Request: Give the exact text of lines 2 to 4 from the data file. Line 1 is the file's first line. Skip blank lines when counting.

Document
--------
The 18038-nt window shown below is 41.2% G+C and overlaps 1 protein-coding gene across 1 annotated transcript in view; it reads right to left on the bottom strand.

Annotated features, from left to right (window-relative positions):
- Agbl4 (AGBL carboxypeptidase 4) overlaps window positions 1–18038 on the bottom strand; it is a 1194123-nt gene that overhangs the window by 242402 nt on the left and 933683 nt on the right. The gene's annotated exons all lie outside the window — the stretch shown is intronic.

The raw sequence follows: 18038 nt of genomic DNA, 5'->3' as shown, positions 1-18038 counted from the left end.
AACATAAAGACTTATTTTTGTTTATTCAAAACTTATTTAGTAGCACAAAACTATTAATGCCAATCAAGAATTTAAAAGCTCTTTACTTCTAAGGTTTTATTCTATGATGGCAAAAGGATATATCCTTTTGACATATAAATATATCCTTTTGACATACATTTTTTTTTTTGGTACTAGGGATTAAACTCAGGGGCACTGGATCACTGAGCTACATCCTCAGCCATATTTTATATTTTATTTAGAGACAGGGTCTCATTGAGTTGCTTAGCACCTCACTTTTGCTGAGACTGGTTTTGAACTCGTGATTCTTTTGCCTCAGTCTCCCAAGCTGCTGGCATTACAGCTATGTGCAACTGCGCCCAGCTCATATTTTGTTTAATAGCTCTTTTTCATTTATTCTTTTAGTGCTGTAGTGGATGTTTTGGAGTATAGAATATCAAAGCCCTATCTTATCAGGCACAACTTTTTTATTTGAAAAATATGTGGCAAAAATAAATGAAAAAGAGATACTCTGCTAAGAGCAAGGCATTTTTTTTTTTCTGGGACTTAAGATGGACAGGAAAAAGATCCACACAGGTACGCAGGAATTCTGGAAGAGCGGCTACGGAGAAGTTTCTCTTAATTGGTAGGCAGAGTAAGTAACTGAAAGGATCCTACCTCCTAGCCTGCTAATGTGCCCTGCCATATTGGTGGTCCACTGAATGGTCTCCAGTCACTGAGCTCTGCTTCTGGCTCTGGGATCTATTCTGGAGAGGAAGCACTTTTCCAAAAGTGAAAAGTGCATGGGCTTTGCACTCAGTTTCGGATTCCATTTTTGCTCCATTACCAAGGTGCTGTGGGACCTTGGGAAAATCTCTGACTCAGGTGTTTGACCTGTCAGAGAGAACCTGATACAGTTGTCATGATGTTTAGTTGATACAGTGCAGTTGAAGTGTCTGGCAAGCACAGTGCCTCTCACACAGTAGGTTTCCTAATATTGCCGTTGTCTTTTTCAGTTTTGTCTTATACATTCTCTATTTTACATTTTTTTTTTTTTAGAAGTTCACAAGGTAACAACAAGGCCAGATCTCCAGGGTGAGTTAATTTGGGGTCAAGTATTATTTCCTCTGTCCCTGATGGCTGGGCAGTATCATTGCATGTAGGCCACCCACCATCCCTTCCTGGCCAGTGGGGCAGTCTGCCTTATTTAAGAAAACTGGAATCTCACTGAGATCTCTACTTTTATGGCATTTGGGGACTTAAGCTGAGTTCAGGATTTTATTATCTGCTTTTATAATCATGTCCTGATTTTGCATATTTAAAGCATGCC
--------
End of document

Annotated features, from left to right (window-relative positions):
- Agbl4 (AGBL carboxypeptidase 4) overlaps window positions 1–18038 on the bottom strand; it is a 1194123-nt gene that overhangs the window by 242402 nt on the left and 933683 nt on the right. The gene's annotated exons all lie outside the window — the stretch shown is intronic.

The raw sequence follows: 18038 nt of genomic DNA, 5'->3' as shown, positions 1-18038 counted from the left end.